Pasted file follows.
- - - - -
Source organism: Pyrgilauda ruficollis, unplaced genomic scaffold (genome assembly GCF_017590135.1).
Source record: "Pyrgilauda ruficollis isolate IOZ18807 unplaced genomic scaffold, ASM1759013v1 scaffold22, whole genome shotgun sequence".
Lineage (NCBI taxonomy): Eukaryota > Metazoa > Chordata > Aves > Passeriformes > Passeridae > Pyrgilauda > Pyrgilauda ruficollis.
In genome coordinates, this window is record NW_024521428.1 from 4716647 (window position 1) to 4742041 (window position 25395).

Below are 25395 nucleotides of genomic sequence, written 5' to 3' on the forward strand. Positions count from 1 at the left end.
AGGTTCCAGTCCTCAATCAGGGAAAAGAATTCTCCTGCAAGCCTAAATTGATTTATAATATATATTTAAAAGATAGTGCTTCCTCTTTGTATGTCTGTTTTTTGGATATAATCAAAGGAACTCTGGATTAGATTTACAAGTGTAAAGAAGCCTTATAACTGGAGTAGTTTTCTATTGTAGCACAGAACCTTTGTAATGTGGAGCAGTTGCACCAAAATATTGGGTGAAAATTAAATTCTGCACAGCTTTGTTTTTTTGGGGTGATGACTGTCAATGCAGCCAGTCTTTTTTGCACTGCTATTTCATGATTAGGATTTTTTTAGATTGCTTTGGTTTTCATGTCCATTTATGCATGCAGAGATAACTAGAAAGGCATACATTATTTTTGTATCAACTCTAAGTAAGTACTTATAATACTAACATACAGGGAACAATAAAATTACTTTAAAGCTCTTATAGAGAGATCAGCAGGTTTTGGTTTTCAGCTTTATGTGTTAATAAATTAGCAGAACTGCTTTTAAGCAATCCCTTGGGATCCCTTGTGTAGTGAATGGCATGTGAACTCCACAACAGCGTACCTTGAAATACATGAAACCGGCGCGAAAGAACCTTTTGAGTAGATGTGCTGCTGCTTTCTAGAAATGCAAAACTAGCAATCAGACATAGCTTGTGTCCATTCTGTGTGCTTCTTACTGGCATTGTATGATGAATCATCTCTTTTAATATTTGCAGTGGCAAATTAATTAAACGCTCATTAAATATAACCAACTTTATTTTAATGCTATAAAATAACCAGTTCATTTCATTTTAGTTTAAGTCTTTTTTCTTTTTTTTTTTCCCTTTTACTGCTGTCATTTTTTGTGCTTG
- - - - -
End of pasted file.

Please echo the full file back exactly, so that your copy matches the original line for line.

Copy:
Source organism: Pyrgilauda ruficollis, unplaced genomic scaffold (genome assembly GCF_017590135.1).
Source record: "Pyrgilauda ruficollis isolate IOZ18807 unplaced genomic scaffold, ASM1759013v1 scaffold22, whole genome shotgun sequence".
Lineage (NCBI taxonomy): Eukaryota > Metazoa > Chordata > Aves > Passeriformes > Passeridae > Pyrgilauda > Pyrgilauda ruficollis.
In genome coordinates, this window is record NW_024521428.1 from 4716647 (window position 1) to 4742041 (window position 25395).

Below are 25395 nucleotides of genomic sequence, written 5' to 3' on the forward strand. Positions count from 1 at the left end.
AGGTTCCAGTCCTCAATCAGGGAAAAGAATTCTCCTGCAAGCCTAAATTGATTTATAATATATATTTAAAAGATAGTGCTTCCTCTTTGTATGTCTGTTTTTTGGATATAATCAAAGGAACTCTGGATTAGATTTACAAGTGTAAAGAAGCCTTATAACTGGAGTAGTTTTCTATTGTAGCACAGAACCTTTGTAATGTGGAGCAGTTGCACCAAAATATTGGGTGAAAATTAAATTCTGCACAGCTTTGTTTTTTTGGGGTGATGACTGTCAATGCAGCCAGTCTTTTTTGCACTGCTATTTCATGATTAGGATTTTTTTAGATTGCTTTGGTTTTCATGTCCATTTATGCATGCAGAGATAACTAGAAAGGCATACATTATTTTTGTATCAACTCTAAGTAAGTACTTATAATACTAACATACAGGGAACAATAAAATTACTTTAAAGCTCTTATAGAGAGATCAGCAGGTTTTGGTTTTCAGCTTTATGTGTTAATAAATTAGCAGAACTGCTTTTAAGCAATCCCTTGGGATCCCTTGTGTAGTGAATGGCATGTGAACTCCACAACAGCGTACCTTGAAATACATGAAACCGGCGCGAAAGAACCTTTTGAGTAGATGTGCTGCTGCTTTCTAGAAATGCAAAACTAGCAATCAGACATAGCTTGTGTCCATTCTGTGTGCTTCTTACTGGCATTGTATGATGAATCATCTCTTTTAATATTTGCAGTGGCAAATTAATTAAACGCTCATTAAATATAACCAACTTTATTTTAATGCTATAAAATAACCAGTTCATTTCATTTTAGTTTAAGTCTTTTTTCTTTTTTTTTTTCCCTTTTACTGCTGTCATTTTTTGTGCTTG